I’ve been really lucky to have been given the chance to write about some of my favorite things for this website. But this one, woo boy, this one I feel a lot of pressure to get it just right. I didn’t really know how to structure this. Maybe my favorite episodes? I did that for Are You Afraid of the Dark? but it didn’t feel satisfying (though, “Godferd Gildy” remains one of the funniest things my sister has ever said). So, let’s keep it simple: On this day, 20 years ago, Philip J. Fry was cryogenically frozen and awakened 1000 years in the future.
On March 28, 1999, a little space show by the guy who created The Simpsons premiered on Fox. It struggled to find an audience and was cancelled after four years on the air. But because nothing ever really dies on TV any more, it was brought back for four movies and two more seasons. One of the most impressive things about Futurama (aside from The Futurama Theorem) is just how fully formed the show is right out of the gate. The head jars? Pilot. Alcohol powers Bender’s fuel cells? Pilot. “Bite my shiny metal ass”? Yup, pilot. Heck they even introduce Nixon as an antagonist before the episode is over.
Futurama is my all time favorite show. It’s left an indelible mark on myself and my marriage (Hi, John!) because I need white noise when I fall asleep so it makes sense to put on something I’ve seen a thousand times and won’t get distracted. Whenever I’m feeling glum, JB will just turn on an episode of Futurama for me and let me pout. I quote Futurama the way my peers quote The Simpsons. In rewatching the pilot for this article I realized (after god knows how many viewings) that I say “fired… out of a cannon into the sun” because of Leela (not our cat). Also our cat’s name is Leela because Futurama is my all time favorite show.
TV and movies tend to not make me cry. Yeah, Coco made me weep for 2 hours straight but I’m not a robot, jeez. Futurama, though, kicks me right in the heart sometimes. There’s “Jurassic Bark” which is widely considered one of the saddest half hours of television and I know it all gets retconned and Seymour actually gets to live a long and wonderful life with Lars but it is still SAD AS HELL.
Fry and Leela’s romance was a powerful throughline for the show and they received conclusions worthy of their story. When Fry plays the Holophoner on his own for Leela and their little cartoon selves walk hand in hand toward the horizon? Leela confessing her love for Fry as they fly Into The Wild Green Yonder?? Fry and Leela agreeing to erase their entire lives together so they can go back and do it all over again??? My cold black heart can’t take it.
But for my money, the most emotional sequence in the entire show is the closing scene of “Leela’s Homeworld”:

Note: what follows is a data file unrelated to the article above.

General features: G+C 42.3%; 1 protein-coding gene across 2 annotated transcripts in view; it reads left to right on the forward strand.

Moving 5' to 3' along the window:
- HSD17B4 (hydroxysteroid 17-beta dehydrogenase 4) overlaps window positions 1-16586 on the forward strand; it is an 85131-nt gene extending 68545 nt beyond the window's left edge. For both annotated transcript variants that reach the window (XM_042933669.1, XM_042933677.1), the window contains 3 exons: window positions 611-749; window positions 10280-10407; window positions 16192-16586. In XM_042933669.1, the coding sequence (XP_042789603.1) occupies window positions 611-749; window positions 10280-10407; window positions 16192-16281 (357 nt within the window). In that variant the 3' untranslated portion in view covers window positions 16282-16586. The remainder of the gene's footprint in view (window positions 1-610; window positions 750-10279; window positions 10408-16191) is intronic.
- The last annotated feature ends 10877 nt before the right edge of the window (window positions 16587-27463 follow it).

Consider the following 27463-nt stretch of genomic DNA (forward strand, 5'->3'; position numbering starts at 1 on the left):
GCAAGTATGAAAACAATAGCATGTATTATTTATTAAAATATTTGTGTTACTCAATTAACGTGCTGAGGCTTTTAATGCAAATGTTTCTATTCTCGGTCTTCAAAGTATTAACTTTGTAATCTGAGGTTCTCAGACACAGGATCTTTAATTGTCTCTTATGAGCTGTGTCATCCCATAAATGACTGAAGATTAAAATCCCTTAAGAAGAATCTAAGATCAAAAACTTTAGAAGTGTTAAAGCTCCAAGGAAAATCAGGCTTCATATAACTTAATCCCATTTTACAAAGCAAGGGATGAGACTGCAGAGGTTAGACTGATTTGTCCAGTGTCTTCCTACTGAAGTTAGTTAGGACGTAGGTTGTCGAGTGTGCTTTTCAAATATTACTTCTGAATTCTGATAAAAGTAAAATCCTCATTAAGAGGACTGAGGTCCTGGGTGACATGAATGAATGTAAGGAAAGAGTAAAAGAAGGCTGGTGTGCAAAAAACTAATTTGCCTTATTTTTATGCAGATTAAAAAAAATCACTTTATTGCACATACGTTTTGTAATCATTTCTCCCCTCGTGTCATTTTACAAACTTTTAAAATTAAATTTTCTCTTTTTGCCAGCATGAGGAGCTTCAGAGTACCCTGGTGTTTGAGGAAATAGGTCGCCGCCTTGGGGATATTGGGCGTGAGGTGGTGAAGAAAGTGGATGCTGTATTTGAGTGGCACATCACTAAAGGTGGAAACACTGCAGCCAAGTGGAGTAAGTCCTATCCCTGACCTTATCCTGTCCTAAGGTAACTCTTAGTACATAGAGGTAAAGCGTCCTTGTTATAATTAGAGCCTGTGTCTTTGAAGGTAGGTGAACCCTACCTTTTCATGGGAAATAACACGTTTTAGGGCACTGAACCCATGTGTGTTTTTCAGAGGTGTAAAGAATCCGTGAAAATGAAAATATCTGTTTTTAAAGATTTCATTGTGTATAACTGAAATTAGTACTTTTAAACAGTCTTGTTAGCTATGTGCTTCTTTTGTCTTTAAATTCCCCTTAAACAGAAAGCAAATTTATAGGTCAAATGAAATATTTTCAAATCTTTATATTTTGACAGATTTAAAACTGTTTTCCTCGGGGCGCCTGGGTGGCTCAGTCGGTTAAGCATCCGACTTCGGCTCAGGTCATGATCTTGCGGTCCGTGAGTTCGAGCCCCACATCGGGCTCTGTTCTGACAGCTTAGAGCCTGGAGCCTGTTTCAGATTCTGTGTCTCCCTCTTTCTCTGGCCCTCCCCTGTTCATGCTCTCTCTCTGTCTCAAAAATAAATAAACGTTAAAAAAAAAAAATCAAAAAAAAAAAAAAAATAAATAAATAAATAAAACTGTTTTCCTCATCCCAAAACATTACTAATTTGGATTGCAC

Leela spends the entire series searching for her place in the universe. She was left at the Orphanarium in a basket with a note in an indecipherable alien language. She was clearly not human, with only one eye, but she could not locate any others in the galaxy who looked like she did. Except for that one time but that turned out to be a space cricket. Turns out she needed to look in the ruins of Old New York. Leela is revealed to be a mutant with such a mild mutation her parents sent her to the surface to give her a chance at a good life, free from the stigma of being a Sewer Mutant. And, turns out, her parents didn’t abandon her in full. They were always there for her in their own ways.
Futurama has an absurdly talented voice actor lineup and one of my dumb internet obsessions is looking up what other cartoons people have worked on. The cast has voiced other iconic characters such as Jake the Dog, The Brain, and Kevin’s mom, Linda Tran, on Supernatural. Billy West does more than two dozen voices on the show, including Fry, The Professor, and Zoidberg. I am fairly certain Katey Sagal is the only regular cast member on the show who doesn’t do more than one voice. I am also fully surprised Jess Harnell has never worked on this show. You’d think Wakko Warner would have been needed at some point.
There hasn’t been a new episode of Futurama since 2012 and, honestly, it’s kind of nice. Shows tend to overstay their welcome now or really do not hold up against the test of time. I think the handful of new episodes worked to expand on the story and give a final resolution to Fry and Leela but didn’t undo the charm of the original seasons. And the show never really punched down so it’s jokes aren’t “a product of their time”. There are some dated references, for sure, but nothing that would necessitate a weirdly Tweeted apology from Matt Groening.
At the end of it all, Futurama is a show about belonging and found families. Fry wakes up to find his entire family, all of his friends (or lack thereof), are dead and he has to start over. Where he struggled to find his place in the world in 1999, the year 3000 is so much easier for him to navigate. And while the show is set among aliens and robots, it feels so human because of the struggles of its characters. To find love, to find family, to find acceptance for who they are. Now I’m just a simple country hyper-chicken but I think this is why the show resonates with its audience. Everyone spends at least part of their lives looking for where they belong. Sometimes it’s as a delivery boy for an intergalactic shipping company with a robot best friend and a crush on a cyclops.
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